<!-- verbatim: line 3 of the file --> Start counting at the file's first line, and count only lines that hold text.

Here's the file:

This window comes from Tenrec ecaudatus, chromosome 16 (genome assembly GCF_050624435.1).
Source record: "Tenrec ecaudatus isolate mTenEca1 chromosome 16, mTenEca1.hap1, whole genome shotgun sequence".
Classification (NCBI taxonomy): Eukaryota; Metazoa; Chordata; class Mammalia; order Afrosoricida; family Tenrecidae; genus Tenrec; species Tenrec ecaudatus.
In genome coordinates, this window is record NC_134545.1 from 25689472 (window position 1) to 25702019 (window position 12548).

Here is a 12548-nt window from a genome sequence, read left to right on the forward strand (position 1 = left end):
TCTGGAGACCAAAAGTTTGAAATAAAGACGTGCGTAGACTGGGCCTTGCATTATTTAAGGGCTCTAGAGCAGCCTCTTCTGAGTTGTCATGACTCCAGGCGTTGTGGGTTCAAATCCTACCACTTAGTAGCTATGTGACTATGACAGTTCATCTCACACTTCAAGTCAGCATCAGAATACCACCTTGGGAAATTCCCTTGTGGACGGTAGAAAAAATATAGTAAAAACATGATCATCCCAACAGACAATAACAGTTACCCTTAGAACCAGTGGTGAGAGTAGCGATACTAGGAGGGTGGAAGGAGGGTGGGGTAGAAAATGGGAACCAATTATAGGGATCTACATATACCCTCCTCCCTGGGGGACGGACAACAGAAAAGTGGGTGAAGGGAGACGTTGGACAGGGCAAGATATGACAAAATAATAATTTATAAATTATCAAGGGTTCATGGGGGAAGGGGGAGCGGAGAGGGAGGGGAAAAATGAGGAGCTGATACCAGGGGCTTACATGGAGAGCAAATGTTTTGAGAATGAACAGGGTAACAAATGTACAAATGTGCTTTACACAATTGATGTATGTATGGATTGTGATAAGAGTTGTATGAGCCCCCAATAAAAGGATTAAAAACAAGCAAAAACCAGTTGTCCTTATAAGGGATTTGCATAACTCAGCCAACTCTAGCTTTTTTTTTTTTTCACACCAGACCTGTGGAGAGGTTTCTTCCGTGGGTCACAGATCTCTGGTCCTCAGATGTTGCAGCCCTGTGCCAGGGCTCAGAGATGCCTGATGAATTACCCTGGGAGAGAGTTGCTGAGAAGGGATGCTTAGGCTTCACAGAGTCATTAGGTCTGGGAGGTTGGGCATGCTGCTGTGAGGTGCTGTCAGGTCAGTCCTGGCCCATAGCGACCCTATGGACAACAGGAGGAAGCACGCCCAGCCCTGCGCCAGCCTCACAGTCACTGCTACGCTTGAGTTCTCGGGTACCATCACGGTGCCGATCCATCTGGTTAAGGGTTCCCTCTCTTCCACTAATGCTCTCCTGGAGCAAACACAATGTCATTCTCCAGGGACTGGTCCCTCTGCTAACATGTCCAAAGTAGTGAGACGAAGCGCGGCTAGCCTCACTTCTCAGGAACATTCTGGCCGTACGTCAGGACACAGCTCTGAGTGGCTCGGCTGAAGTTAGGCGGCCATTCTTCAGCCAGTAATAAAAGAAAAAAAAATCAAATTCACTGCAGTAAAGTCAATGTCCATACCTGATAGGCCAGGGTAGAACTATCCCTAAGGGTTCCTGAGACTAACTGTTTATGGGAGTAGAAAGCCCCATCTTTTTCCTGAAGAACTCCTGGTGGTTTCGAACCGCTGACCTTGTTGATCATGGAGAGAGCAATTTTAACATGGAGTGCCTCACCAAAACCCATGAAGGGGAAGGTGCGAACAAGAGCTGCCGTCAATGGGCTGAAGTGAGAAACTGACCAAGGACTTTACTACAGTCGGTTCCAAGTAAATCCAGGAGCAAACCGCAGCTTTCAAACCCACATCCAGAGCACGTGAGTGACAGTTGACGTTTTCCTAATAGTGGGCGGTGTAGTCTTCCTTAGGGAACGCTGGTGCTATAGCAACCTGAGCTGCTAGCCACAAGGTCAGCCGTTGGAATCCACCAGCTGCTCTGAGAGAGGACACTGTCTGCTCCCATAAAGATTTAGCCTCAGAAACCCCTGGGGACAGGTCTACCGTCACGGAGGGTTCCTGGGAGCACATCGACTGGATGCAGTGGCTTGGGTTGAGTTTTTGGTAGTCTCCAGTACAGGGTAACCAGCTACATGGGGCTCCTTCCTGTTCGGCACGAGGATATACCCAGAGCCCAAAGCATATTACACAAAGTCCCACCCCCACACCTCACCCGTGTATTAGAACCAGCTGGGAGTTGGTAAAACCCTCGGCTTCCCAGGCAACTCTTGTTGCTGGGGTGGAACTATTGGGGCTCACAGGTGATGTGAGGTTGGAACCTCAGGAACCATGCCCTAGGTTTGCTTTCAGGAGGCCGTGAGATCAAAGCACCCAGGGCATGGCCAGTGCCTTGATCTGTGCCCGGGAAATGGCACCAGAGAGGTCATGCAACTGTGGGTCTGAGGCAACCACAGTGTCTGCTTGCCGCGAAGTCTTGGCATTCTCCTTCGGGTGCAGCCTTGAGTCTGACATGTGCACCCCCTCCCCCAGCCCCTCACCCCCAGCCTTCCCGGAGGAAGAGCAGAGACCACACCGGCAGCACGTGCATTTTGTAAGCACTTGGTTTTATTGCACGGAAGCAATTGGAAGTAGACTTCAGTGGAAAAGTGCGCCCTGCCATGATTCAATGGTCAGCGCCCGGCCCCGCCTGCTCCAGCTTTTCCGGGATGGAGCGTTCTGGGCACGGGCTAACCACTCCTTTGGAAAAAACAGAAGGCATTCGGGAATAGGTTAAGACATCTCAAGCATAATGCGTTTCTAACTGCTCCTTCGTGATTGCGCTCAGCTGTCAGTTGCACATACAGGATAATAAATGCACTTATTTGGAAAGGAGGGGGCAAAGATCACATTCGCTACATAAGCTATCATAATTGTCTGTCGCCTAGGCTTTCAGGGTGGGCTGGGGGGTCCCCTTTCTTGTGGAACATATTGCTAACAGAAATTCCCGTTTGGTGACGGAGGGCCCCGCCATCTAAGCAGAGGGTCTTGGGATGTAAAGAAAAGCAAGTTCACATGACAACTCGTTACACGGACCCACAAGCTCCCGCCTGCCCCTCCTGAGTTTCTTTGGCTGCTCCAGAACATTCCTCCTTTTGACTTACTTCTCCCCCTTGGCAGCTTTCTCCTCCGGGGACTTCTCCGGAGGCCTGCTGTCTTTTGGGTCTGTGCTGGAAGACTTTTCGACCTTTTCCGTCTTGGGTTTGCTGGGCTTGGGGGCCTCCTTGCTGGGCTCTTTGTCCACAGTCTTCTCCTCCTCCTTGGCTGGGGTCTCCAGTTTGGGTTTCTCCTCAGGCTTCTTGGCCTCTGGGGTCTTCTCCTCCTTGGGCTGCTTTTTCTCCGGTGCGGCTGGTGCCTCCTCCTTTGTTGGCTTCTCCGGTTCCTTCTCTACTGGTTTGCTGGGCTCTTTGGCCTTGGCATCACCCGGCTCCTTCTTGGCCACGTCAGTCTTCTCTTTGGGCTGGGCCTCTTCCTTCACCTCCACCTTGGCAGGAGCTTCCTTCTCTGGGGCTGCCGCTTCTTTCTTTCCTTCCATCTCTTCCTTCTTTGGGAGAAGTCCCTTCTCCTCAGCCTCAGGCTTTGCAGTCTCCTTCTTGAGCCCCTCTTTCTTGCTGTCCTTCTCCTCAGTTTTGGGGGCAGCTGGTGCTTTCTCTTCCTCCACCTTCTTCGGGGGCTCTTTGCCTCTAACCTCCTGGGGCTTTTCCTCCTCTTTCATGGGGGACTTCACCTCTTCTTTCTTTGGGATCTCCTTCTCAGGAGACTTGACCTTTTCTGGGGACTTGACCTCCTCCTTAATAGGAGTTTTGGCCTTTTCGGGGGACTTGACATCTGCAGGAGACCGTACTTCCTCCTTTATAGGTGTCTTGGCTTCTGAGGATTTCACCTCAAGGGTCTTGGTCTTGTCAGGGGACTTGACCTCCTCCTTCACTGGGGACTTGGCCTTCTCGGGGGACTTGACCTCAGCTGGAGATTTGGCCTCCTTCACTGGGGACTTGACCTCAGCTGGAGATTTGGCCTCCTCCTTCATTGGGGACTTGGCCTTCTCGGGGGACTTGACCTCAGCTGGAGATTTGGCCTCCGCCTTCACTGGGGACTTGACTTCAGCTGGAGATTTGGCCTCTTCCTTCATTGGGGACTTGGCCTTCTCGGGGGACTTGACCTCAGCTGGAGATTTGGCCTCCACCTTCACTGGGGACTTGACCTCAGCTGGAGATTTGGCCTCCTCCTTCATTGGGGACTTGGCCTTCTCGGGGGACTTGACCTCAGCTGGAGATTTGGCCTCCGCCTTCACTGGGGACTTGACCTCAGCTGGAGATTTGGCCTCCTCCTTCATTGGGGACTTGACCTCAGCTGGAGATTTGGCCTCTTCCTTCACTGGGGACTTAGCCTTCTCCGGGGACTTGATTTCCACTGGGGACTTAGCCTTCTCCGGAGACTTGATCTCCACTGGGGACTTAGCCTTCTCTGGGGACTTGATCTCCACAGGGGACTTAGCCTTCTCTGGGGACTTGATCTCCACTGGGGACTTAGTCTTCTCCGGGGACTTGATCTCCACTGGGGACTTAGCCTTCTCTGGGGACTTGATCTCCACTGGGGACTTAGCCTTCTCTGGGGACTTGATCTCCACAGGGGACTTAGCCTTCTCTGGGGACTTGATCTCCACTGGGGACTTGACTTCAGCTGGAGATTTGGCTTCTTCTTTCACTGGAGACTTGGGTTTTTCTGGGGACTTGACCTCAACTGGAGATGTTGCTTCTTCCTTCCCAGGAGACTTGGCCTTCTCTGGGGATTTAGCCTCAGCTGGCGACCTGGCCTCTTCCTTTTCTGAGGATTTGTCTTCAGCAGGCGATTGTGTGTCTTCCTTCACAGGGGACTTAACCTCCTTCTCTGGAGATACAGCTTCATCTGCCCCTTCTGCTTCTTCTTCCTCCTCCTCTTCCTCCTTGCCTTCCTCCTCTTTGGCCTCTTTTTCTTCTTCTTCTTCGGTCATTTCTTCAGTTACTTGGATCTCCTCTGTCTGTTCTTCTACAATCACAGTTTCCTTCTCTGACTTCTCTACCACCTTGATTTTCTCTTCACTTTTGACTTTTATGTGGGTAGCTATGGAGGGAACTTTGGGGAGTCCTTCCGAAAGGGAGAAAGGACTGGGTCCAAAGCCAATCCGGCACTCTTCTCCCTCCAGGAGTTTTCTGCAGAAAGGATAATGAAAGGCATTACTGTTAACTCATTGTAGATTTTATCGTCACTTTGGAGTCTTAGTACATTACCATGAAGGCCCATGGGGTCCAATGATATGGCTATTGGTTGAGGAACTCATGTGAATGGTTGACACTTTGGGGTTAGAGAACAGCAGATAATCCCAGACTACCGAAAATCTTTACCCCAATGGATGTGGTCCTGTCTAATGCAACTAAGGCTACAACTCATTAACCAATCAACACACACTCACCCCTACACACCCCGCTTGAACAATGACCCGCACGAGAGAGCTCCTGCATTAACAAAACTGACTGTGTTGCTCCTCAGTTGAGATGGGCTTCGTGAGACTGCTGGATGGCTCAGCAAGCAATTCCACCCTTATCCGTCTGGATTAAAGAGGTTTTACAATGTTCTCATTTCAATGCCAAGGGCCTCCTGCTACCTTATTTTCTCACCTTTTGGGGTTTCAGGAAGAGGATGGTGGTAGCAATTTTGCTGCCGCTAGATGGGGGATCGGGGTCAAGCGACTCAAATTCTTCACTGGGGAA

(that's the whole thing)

Classification (NCBI taxonomy): Eukaryota; Metazoa; Chordata; class Mammalia; order Afrosoricida; family Tenrecidae; genus Tenrec; species Tenrec ecaudatus.